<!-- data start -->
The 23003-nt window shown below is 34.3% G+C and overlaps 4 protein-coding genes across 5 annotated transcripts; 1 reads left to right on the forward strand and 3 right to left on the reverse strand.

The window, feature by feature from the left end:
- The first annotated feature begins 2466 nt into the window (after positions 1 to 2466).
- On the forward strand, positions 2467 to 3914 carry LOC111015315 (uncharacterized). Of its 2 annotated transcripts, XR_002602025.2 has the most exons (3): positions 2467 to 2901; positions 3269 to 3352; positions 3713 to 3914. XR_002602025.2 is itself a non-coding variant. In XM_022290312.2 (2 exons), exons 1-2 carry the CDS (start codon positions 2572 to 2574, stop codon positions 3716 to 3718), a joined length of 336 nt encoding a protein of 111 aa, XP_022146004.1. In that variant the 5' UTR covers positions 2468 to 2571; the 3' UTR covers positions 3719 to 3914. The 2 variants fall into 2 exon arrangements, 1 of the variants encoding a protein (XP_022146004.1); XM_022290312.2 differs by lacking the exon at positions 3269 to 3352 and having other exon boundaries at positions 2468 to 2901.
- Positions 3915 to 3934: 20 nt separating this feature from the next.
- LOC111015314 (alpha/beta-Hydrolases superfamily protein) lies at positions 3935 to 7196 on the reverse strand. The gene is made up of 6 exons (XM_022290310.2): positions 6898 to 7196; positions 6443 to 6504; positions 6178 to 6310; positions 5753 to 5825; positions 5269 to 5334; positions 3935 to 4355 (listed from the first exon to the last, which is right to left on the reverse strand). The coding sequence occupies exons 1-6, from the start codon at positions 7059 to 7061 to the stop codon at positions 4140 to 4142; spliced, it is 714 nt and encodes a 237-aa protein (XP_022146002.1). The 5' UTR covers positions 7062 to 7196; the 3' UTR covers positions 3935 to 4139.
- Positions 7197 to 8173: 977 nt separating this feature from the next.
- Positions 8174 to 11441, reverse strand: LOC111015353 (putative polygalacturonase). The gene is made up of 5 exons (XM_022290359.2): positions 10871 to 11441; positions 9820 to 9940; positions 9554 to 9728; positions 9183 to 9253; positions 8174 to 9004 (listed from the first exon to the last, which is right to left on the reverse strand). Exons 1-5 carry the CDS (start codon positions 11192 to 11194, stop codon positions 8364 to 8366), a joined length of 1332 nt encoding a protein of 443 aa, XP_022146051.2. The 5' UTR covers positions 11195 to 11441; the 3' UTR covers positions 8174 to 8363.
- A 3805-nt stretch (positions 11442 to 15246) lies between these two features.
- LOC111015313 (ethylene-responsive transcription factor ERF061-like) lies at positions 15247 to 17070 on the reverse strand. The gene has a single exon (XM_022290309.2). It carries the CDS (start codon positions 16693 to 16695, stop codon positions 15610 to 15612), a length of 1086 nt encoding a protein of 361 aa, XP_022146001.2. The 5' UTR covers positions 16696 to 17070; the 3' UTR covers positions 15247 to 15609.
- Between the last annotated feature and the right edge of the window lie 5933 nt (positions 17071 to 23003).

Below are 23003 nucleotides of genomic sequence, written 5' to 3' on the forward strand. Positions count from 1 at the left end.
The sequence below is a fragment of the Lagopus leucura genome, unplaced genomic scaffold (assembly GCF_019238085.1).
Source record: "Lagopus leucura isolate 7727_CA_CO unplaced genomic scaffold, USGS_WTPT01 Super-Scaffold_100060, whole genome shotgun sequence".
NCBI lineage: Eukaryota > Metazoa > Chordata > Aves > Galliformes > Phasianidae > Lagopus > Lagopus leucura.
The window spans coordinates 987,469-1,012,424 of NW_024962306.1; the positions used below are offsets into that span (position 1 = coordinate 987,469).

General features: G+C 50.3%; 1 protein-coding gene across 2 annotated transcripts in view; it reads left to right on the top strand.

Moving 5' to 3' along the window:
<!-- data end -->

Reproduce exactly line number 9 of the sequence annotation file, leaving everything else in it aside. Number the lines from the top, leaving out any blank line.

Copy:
- A 3805-nt stretch (positions 11442 to 15246) lies between these two features.